The New York City Council announced Tuesday its passage of legislation that will require the city Department of Correction to inform those behind bars and their lawyers when the person detained is there solely because they owe a $1 bail or some amount less than $10.
The legislation passage comes less than two weeks after state lawmakers and Gov. Andrew Cuomo agreed to a state budget that includes sweeping reforms to the state’s criminal justice system, including an end to cash bail for most criminal charges.
Council Member Rory Lancman, a Democrat who represents the 24th District, covering parts of Queens, introduced the legislation, Intro. 944, in an effort to tackle what he called in a City Council news release Tuesday “part of the nightmare of cash bail.”
“We’ve heard too many horror stories of people stuck on Rikers Island because of confusion or a communication breakdown over $1 bail—and that ends today,” Lancman also said in his statement.
The news release further pointed to a DOC report that said 149 individuals were held on $1 bail from August 2018 through December 2018.
In addition, it explained that $1 bail is set when a criminal defendant has at least one other case pending that would keep him or her from being released. The $1 bail serves as an accounting mechanism to ensure that the person gets credit for all time they serve in a city jail, the council said.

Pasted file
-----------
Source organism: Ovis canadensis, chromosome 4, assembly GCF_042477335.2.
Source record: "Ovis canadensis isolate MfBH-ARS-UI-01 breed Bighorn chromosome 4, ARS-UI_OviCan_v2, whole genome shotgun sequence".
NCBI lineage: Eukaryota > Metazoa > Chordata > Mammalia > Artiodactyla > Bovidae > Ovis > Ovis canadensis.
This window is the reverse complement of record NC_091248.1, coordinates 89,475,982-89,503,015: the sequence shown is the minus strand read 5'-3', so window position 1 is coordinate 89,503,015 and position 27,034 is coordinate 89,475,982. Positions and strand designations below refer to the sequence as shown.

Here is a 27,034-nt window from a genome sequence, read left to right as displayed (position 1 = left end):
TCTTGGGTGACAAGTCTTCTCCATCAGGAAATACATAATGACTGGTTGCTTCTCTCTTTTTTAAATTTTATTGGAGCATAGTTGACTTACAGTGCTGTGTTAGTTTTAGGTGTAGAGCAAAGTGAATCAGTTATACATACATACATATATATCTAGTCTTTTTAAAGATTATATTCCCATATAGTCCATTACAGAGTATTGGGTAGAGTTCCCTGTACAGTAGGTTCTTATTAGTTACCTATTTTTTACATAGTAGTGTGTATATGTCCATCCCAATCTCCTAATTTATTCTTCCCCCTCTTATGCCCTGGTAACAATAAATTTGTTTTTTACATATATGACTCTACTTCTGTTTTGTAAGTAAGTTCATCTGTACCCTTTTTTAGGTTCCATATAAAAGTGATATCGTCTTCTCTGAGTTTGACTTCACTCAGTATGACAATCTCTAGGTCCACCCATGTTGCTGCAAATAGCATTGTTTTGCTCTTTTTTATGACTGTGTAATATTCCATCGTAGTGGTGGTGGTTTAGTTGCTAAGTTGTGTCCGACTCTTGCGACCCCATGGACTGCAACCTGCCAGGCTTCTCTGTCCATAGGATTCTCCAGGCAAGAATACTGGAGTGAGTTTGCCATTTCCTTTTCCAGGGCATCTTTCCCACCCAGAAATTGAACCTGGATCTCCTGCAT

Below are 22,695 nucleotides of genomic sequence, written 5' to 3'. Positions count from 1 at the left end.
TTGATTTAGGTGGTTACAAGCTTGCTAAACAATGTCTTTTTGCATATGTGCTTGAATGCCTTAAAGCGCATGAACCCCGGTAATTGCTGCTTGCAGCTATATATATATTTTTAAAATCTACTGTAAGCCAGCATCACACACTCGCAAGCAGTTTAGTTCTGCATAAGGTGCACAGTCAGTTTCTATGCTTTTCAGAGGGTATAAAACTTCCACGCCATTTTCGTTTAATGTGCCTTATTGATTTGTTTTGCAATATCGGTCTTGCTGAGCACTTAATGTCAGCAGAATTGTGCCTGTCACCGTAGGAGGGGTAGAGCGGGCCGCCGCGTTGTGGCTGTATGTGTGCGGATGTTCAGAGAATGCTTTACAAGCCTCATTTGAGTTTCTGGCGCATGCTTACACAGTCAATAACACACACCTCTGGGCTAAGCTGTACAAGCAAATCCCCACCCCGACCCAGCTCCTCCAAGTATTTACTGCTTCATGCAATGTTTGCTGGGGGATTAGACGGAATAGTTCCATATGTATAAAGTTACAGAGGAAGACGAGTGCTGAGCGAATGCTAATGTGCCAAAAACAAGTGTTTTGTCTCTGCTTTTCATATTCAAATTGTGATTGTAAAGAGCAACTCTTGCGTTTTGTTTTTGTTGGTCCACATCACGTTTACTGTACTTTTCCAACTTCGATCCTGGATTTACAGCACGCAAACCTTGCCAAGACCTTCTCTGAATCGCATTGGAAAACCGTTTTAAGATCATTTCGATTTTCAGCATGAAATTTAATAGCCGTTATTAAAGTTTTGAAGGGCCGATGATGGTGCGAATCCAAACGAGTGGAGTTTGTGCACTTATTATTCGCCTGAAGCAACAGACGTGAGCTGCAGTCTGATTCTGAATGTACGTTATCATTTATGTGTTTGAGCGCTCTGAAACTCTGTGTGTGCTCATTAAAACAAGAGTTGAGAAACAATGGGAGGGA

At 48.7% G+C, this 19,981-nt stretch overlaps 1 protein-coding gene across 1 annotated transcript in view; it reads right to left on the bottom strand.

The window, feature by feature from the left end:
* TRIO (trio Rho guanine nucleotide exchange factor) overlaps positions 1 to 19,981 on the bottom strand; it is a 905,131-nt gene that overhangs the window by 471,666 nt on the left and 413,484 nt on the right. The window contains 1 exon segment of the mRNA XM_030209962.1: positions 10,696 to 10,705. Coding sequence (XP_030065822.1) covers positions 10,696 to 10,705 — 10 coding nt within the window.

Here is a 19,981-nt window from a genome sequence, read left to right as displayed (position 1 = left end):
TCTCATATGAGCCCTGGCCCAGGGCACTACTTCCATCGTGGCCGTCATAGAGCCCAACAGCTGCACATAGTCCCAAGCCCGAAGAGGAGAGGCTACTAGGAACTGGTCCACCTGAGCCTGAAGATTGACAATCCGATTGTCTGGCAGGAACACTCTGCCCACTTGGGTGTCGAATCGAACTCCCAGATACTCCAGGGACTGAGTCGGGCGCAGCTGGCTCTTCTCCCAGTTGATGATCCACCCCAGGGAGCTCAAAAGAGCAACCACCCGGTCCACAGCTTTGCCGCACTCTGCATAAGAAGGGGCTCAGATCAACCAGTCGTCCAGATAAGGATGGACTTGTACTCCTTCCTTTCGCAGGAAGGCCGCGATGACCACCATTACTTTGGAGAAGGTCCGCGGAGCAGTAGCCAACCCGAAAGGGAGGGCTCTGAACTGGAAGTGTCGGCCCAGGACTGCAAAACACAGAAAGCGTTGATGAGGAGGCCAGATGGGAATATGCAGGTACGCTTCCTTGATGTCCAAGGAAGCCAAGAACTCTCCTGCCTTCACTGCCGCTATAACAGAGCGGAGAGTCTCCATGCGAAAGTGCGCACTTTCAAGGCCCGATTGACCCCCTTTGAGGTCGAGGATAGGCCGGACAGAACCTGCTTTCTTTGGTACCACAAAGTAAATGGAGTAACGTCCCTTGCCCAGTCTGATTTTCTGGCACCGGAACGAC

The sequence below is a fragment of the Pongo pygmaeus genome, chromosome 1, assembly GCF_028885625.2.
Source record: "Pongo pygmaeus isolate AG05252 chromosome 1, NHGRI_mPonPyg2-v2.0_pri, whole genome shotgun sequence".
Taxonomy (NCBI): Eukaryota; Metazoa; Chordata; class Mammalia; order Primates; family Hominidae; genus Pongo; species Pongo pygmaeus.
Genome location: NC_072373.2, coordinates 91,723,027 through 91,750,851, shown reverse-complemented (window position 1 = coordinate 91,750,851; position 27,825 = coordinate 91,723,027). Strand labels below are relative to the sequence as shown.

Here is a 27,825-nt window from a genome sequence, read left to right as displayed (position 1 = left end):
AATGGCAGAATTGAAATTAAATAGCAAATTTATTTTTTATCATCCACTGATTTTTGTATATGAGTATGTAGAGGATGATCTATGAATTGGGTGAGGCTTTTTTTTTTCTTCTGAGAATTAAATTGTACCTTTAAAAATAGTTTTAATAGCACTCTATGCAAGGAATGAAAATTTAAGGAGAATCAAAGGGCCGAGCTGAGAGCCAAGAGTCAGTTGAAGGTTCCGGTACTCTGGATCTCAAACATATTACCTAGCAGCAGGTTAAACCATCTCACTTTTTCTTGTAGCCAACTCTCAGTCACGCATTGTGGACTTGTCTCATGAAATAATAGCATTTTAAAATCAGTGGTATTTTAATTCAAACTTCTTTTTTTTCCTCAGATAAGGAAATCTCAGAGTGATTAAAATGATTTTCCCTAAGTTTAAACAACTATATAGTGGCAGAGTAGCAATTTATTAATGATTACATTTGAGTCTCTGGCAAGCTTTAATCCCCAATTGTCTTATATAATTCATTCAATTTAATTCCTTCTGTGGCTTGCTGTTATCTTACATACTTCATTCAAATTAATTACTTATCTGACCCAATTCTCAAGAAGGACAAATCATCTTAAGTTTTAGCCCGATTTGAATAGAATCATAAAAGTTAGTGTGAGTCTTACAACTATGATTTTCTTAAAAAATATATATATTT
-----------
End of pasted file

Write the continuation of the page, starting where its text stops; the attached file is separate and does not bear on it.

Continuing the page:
Then they added that the DOC’s failure to communicate with both jailed defendants and their lawyers “has led to unnecessary and expensive incarceration.”
The council further noted in the news release that “public defenders [had] testified to the City Council that the process to release individuals—after $1 bail has been paid—is littered with delays that can take hours.”
The City Council’s news release also stated that New York City had “claimed that it created ‘a $1 bail alert to notify both court personnel and the defense attorney when a defendant may be held solely due to $1 bail,’” but, the council continued, “the $1 bail alert the city was touting was not actually operational, and, as DOC testified in December 2018, only incarcerated individuals were being notified about $1 bail.”
The new legislation “will significantly enhance communication and implement a new structure for $1 bail,” the council added.
Elena Weissmann, director at The Bronx Freedom Fund, said in the statement, “For New Yorkers to languish in jail on $1 is unconscionable. The fact that we’re still trying to work around the $1 bail issue so low-income New Yorkers are not needlessly incarcerated pretrial, highlights the absurdity of the larger cash bail system.”
Added Amanda Lawson, founding director of the Dollar Bail Brigade, “Our movement of nearly 1,000 New Yorkers, who have been moved by the urgency of this issue to give their time and energy to posting these $1 bails and getting our neighbors out of pretrial jail cells, represents a widespread recognition of the inherent injustices of bail and pretrial detention and the need for change.”